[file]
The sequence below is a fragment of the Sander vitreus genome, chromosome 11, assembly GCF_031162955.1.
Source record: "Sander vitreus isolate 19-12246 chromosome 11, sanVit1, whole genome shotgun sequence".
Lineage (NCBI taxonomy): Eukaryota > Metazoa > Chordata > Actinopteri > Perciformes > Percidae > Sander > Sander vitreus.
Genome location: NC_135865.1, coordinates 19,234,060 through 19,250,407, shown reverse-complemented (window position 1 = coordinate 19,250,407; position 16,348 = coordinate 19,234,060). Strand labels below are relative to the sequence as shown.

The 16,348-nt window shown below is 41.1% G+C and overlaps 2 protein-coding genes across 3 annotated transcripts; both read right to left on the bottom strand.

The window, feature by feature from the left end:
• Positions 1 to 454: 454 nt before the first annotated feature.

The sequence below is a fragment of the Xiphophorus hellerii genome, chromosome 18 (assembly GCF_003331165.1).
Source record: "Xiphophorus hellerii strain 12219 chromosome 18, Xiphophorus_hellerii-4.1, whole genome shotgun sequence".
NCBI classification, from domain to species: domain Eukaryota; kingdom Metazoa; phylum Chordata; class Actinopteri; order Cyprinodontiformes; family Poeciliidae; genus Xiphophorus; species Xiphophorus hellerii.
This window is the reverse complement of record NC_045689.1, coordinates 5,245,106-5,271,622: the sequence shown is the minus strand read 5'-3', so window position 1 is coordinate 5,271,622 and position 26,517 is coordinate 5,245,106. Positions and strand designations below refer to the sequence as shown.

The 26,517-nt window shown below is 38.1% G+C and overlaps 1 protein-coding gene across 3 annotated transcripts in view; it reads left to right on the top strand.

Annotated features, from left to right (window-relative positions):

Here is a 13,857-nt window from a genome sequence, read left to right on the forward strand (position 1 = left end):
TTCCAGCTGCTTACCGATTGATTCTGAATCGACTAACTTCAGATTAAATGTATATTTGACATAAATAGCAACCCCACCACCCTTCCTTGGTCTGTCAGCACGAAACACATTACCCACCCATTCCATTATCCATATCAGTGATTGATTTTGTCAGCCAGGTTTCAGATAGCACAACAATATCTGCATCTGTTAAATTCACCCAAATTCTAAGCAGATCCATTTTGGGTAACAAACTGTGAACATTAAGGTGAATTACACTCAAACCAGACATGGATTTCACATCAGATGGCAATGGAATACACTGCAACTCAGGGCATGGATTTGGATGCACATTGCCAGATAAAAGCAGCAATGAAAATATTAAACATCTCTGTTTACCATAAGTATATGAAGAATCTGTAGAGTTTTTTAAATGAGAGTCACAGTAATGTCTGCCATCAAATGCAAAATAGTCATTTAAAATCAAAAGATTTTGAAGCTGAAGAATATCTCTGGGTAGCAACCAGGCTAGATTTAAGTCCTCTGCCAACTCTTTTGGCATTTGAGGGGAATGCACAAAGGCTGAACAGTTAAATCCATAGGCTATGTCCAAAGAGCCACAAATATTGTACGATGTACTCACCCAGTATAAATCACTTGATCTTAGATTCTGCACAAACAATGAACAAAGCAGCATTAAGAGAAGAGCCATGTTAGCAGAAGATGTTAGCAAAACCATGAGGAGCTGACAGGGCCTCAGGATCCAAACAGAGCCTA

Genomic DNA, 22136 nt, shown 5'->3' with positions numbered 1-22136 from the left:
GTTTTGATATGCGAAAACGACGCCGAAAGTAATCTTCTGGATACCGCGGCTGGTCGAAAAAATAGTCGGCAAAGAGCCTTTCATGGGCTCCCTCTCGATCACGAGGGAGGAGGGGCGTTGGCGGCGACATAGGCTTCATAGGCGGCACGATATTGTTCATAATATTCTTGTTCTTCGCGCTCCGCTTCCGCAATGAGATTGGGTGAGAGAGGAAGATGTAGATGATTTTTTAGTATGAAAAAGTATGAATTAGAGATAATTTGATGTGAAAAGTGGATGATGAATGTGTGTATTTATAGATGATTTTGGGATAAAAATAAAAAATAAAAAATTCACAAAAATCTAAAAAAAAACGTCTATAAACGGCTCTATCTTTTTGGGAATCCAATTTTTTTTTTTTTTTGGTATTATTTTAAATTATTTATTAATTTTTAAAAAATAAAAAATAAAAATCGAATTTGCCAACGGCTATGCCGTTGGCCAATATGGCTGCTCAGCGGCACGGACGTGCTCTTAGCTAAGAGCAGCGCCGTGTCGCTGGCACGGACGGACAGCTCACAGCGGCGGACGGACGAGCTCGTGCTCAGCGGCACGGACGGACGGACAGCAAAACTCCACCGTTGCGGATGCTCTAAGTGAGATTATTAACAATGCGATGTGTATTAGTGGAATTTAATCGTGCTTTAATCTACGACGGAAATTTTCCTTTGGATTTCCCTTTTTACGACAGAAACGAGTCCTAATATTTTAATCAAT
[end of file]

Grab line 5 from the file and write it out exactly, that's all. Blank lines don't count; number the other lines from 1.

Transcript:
The 16,348-nt window shown below is 41.1% G+C and overlaps 2 protein-coding genes across 3 annotated transcripts; both read right to left on the bottom strand.